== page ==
45 responses

  1. Besides the MS I read for a friend (twice—it was that good), I’d have to say Fault in Our Stars, which I think was the last one you recommended here, right? Was that you?

    • Yes, and that one too I found unputdownable. Also The Curious Incident of the Dog in the Night-Time, which is written in the POV of a 15-year-old autistic boy. So good.

  2. “What was your last unputdownable?”

    Books don’t do that to me the way they did many years ago. Nowadays, inevitably, the thousand concerns of the day peck at my consciousness, calling my attention to other matters, distracting me from the deep immersion in reading I once enjoyed. That being said, I want further to say that there have been several books I’ve read this year that were as close to unputdownable as I can these days permit any books to come. I know you asked for only the most recent, but I love telling people of books I believe to be worth reading, so I will beg your indulgence.

    The most recent was Paul Bowles’s THE SHELTERING SKY. It was the first book I’ve read since arriving in Chicago and since I don’t have a job here yet, I was able to read it in a few days. Others I’ve read this year and that I enjoyed sticking with were Daphne Gottlieb’s FINAL GIRL and her KISSING DEAD GIRLS (she deserves to be heralded as one of America’s foremost living poets); Elena Ferrante’s MY BRILLIANT FRIEND; Martin Amis’s KOBA THE DREAD; Damien Echols’s LIFE AFTER DEATH; and Sam Michel’s STRANGE COWBOY. These are all somewhat dark works, the last the least, and I suppose that says something about what it takes these days to flip my switch.

    • I find the unputdownable impulse ebbs and flows. I’ve been lucky this summer and have found several books to love and many more to like, but I haven’t yet tried any of yours. I did read something about Elena Ferrante which piqued my interest, though. Did you post something from My Brilliant Friend on your blog?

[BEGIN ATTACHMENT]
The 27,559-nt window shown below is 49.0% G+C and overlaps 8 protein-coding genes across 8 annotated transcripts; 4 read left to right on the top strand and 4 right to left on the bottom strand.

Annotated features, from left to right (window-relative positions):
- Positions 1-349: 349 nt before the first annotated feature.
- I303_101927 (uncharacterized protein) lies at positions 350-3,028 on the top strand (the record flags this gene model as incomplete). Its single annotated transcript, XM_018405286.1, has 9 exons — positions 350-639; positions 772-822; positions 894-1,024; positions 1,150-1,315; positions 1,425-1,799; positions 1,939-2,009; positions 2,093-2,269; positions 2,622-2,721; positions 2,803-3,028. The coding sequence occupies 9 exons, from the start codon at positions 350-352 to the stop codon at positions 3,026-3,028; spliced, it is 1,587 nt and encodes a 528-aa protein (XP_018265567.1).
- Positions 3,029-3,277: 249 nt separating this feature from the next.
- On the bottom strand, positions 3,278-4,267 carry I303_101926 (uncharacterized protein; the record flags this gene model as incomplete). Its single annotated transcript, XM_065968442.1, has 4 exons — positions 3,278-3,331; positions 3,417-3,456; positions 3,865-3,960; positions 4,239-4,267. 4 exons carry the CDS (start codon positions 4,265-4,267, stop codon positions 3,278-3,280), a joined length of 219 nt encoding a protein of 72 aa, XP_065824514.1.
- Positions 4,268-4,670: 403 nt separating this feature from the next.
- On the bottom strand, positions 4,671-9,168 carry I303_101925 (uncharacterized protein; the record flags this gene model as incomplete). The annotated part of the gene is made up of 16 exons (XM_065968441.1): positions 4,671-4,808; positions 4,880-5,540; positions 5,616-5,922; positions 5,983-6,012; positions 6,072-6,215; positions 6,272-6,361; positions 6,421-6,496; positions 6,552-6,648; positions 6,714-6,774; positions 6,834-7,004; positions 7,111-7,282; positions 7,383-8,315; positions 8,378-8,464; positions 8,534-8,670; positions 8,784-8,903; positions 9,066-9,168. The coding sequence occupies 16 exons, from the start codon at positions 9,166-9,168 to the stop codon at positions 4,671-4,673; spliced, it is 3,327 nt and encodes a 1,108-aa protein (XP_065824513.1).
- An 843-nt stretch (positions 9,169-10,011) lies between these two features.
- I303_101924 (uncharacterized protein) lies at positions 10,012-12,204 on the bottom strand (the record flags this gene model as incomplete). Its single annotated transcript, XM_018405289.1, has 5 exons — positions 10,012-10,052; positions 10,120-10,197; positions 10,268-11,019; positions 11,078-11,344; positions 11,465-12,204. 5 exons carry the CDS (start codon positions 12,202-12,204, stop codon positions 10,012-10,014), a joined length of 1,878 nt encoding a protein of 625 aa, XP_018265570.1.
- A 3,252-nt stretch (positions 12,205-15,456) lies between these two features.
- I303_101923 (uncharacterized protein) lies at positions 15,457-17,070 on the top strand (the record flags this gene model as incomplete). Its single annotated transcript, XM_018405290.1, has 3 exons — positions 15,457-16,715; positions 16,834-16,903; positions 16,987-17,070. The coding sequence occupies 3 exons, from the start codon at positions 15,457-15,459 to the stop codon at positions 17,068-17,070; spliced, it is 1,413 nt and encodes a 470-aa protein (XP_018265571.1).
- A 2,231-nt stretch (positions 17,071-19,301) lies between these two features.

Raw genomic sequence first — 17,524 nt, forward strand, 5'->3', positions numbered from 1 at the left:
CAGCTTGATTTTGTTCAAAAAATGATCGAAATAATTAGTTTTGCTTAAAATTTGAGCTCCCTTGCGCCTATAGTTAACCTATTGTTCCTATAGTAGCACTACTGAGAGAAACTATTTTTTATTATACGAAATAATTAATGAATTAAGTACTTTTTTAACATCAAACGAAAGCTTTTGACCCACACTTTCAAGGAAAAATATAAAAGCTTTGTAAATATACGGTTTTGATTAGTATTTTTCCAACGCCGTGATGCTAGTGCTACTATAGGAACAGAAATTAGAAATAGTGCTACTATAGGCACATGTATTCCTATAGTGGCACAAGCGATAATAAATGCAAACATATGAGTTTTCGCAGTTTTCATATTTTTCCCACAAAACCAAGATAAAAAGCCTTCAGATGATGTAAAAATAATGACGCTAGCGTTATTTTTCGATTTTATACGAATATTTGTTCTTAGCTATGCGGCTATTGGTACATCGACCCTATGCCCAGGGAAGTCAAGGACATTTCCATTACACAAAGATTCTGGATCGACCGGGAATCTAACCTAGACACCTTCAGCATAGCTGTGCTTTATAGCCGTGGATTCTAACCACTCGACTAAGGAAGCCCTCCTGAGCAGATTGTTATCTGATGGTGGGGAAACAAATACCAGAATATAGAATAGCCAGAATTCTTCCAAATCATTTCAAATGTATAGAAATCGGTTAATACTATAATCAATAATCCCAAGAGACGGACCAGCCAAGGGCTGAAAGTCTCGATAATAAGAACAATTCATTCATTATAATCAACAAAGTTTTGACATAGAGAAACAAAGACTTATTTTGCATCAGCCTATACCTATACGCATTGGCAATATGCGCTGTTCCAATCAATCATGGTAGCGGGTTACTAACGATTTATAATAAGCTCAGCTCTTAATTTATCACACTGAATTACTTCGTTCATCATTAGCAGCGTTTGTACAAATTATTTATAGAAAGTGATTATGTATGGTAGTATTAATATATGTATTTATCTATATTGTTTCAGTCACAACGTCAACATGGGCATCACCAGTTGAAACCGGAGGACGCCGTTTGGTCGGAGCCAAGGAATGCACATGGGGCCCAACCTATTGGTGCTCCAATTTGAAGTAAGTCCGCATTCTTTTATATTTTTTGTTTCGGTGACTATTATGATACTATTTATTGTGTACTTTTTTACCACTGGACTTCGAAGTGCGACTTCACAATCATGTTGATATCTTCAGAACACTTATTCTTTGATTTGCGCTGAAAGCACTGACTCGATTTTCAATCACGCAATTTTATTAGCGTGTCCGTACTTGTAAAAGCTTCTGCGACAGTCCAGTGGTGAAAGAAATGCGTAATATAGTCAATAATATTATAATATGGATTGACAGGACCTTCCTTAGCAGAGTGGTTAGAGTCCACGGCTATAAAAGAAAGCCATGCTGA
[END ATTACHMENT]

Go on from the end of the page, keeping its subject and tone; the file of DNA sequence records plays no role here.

• Yes, I did, two short quotes from that book, and a longer one from her THE DAYS OF ABANDONMENT. Here they are again:

        “There are no gestures, words, or sighs that do not contain the sum of all the crimes that human beings have committed and commit.”

        “Every second something might happen that will cause you such suffering that you’ll never have enough tears.”

        “A long passage of life together, and you think he’s the only man you can be happy with, you credit him with countless critical virtues, and instead he’s just a reed that emits sounds of falsehood, you don’t know who he really is, he doesn’t know himself. We are occasions. We consummate life and lose it because in some long-ago time someone, in the desire to unload his cock inside us, was nice, chose us among women. We take for some sort of kindness addressed to us alone the banal desire for sex. We love his desire to fuck, we are so dazzled by it we think it’s the desire to fuck only us, us alone. Oh yes, he who is so special and who has recognized us as special. We give it a name, that desire of the cock, we personalize it, we call it my love. To hell with all that, that dazzlement, that unfounded titillation. Once he fucked me, now he fucks someone else, what claim do I have? Time passes, one goes, another arrives.”

    • Someone alert Indy Clause. She’s on the hunt for a good memoir to take along on her writing residency, and this sounds like one she’d love.

      • Thanks! I read it. I loved it too. It was shattering. I had to put it down in order to finish it. I did not like Tony Swofford’s second memoir, which I started but did not finish. Have you read it, Josey?

  3. I’ve read a bunch of crap lately so I will go back a ways to get one that I couldn’t put down. Fiction: Gone Girl. Non-fiction: believe it or not Monuments Men (and I didn’t know they were making a movie out of it).